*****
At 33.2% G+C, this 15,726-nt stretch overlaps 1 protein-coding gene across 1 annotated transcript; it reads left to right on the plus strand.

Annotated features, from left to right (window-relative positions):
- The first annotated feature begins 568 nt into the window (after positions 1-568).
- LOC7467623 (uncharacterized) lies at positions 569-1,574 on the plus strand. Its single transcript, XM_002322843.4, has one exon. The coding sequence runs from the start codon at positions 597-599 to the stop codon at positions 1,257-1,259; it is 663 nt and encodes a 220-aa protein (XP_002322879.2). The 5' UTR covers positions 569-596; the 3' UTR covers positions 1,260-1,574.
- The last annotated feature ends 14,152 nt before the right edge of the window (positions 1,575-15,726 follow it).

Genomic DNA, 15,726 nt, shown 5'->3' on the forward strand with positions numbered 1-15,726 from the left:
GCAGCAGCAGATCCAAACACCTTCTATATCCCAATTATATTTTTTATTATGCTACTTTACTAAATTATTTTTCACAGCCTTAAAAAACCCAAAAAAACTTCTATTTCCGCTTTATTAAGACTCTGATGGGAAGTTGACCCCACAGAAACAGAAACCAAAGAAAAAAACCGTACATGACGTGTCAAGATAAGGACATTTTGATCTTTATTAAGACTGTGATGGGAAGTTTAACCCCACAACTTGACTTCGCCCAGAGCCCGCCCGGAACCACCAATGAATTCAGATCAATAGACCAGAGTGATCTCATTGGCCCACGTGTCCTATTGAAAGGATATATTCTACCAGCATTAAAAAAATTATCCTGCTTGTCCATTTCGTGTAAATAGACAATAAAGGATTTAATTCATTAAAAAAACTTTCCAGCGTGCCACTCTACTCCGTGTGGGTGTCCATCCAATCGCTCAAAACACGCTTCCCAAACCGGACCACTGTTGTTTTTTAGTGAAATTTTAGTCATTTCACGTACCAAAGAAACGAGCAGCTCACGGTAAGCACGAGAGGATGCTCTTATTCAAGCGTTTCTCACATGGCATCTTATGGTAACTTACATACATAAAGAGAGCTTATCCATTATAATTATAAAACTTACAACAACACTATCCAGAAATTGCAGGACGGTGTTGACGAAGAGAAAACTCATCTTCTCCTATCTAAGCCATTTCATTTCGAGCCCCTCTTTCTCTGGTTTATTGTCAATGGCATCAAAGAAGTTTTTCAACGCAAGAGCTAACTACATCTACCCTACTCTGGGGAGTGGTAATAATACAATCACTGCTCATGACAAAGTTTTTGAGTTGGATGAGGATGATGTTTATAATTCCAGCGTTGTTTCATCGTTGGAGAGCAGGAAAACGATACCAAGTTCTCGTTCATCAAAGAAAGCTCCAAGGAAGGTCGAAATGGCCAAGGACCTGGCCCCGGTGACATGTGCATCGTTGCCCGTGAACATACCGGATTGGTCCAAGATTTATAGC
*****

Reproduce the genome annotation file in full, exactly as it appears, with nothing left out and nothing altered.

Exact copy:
At 33.2% G+C, this 15,726-nt stretch overlaps 1 protein-coding gene across 1 annotated transcript; it reads left to right on the plus strand.

Annotated features, from left to right (window-relative positions):
- The first annotated feature begins 568 nt into the window (after positions 1-568).
- LOC7467623 (uncharacterized) lies at positions 569-1,574 on the plus strand. Its single transcript, XM_002322843.4, has one exon. The coding sequence runs from the start codon at positions 597-599 to the stop codon at positions 1,257-1,259; it is 663 nt and encodes a 220-aa protein (XP_002322879.2). The 5' UTR covers positions 569-596; the 3' UTR covers positions 1,260-1,574.
- The last annotated feature ends 14,152 nt before the right edge of the window (positions 1,575-15,726 follow it).

Genomic DNA, 15,726 nt, shown 5'->3' on the forward strand with positions numbered 1-15,726 from the left:
GCAGCAGCAGATCCAAACACCTTCTATATCCCAATTATATTTTTTATTATGCTACTTTACTAAATTATTTTTCACAGCCTTAAAAAACCCAAAAAAACTTCTATTTCCGCTTTATTAAGACTCTGATGGGAAGTTGACCCCACAGAAACAGAAACCAAAGAAAAAAACCGTACATGACGTGTCAAGATAAGGACATTTTGATCTTTATTAAGACTGTGATGGGAAGTTTAACCCCACAACTTGACTTCGCCCAGAGCCCGCCCGGAACCACCAATGAATTCAGATCAATAGACCAGAGTGATCTCATTGGCCCACGTGTCCTATTGAAAGGATATATTCTACCAGCATTAAAAAAATTATCCTGCTTGTCCATTTCGTGTAAATAGACAATAAAGGATTTAATTCATTAAAAAAACTTTCCAGCGTGCCACTCTACTCCGTGTGGGTGTCCATCCAATCGCTCAAAACACGCTTCCCAAACCGGACCACTGTTGTTTTTTAGTGAAATTTTAGTCATTTCACGTACCAAAGAAACGAGCAGCTCACGGTAAGCACGAGAGGATGCTCTTATTCAAGCGTTTCTCACATGGCATCTTATGGTAACTTACATACATAAAGAGAGCTTATCCATTATAATTATAAAACTTACAACAACACTATCCAGAAATTGCAGGACGGTGTTGACGAAGAGAAAACTCATCTTCTCCTATCTAAGCCATTTCATTTCGAGCCCCTCTTTCTCTGGTTTATTGTCAATGGCATCAAAGAAGTTTTTCAACGCAAGAGCTAACTACATCTACCCTACTCTGGGGAGTGGTAATAATACAATCACTGCTCATGACAAAGTTTTTGAGTTGGATGAGGATGATGTTTATAATTCCAGCGTTGTTTCATCGTTGGAGAGCAGGAAAACGATACCAAGTTCTCGTTCATCAAAGAAAGCTCCAAGGAAGGTCGAAATGGCCAAGGACCTGGCCCCGGTGACATGTGCATCGTTGCCCGTGAACATACCGGATTGGTCCAAGATTTATAGC